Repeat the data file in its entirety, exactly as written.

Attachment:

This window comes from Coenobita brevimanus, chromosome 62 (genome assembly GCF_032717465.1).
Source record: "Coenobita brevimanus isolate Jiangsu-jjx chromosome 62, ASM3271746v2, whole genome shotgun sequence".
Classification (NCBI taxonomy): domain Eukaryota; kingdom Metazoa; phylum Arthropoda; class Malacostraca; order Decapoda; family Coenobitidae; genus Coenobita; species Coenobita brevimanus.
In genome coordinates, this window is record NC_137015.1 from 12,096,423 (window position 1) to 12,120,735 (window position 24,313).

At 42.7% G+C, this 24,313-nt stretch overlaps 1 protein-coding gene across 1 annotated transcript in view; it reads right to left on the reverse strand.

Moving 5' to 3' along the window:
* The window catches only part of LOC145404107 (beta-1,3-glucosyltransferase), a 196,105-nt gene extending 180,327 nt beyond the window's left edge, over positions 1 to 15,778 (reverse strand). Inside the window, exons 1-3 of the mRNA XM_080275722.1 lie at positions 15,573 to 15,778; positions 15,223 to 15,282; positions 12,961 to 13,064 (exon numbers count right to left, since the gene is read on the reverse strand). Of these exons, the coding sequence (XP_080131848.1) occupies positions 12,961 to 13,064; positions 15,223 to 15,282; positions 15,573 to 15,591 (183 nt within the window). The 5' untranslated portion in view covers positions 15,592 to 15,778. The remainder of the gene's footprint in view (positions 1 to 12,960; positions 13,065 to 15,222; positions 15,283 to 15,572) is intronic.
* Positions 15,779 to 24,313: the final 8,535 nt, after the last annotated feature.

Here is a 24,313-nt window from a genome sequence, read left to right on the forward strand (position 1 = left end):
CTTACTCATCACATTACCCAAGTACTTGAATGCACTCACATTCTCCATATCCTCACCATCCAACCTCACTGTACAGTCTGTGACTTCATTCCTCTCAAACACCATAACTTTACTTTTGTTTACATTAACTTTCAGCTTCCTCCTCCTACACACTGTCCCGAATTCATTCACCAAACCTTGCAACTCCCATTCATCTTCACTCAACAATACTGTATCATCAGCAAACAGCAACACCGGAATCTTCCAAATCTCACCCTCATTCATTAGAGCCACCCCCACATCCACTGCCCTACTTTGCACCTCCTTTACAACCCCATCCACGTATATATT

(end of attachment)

This window comes from Coenobita brevimanus, chromosome 62 (genome assembly GCF_032717465.1).
Source record: "Coenobita brevimanus isolate Jiangsu-jjx chromosome 62, ASM3271746v2, whole genome shotgun sequence".
Classification (NCBI taxonomy): domain Eukaryota; kingdom Metazoa; phylum Arthropoda; class Malacostraca; order Decapoda; family Coenobitidae; genus Coenobita; species Coenobita brevimanus.
In genome coordinates, this window is record NC_137015.1 from 12,096,423 (window position 1) to 12,120,735 (window position 24,313).

At 42.7% G+C, this 24,313-nt stretch overlaps 1 protein-coding gene across 1 annotated transcript in view; it reads right to left on the reverse strand.

Moving 5' to 3' along the window:
* The window catches only part of LOC145404107 (beta-1,3-glucosyltransferase), a 196,105-nt gene extending 180,327 nt beyond the window's left edge, over positions 1 to 15,778 (reverse strand). Inside the window, exons 1-3 of the mRNA XM_080275722.1 lie at positions 15,573 to 15,778; positions 15,223 to 15,282; positions 12,961 to 13,064 (exon numbers count right to left, since the gene is read on the reverse strand). Of these exons, the coding sequence (XP_080131848.1) occupies positions 12,961 to 13,064; positions 15,223 to 15,282; positions 15,573 to 15,591 (183 nt within the window). The 5' untranslated portion in view covers positions 15,592 to 15,778. The remainder of the gene's footprint in view (positions 1 to 12,960; positions 13,065 to 15,222; positions 15,283 to 15,572) is intronic.
* Positions 15,779 to 24,313: the final 8,535 nt, after the last annotated feature.

Here is a 24,313-nt window from a genome sequence, read left to right on the forward strand (position 1 = left end):
CTTACTCATCACATTACCCAAGTACTTGAATGCACTCACATTCTCCATATCCTCACCATCCAACCTCACTGTACAGTCTGTGACTTCATTCCTCTCAAACACCATAACTTTACTTTTGTTTACATTAACTTTCAGCTTCCTCCTCCTACACACTGTCCCGAATTCATTCACCAAACCTTGCAACTCCCATTCATCTTCACTCAACAATACTGTATCATCAGCAAACAGCAACACCGGAATCTTCCAAATCTCACCCTCATTCATTAGAGCCACCCCCACATCCACTGCCCTACTTTGCACCTCCTTTACAACCCCATCCACGTATATATT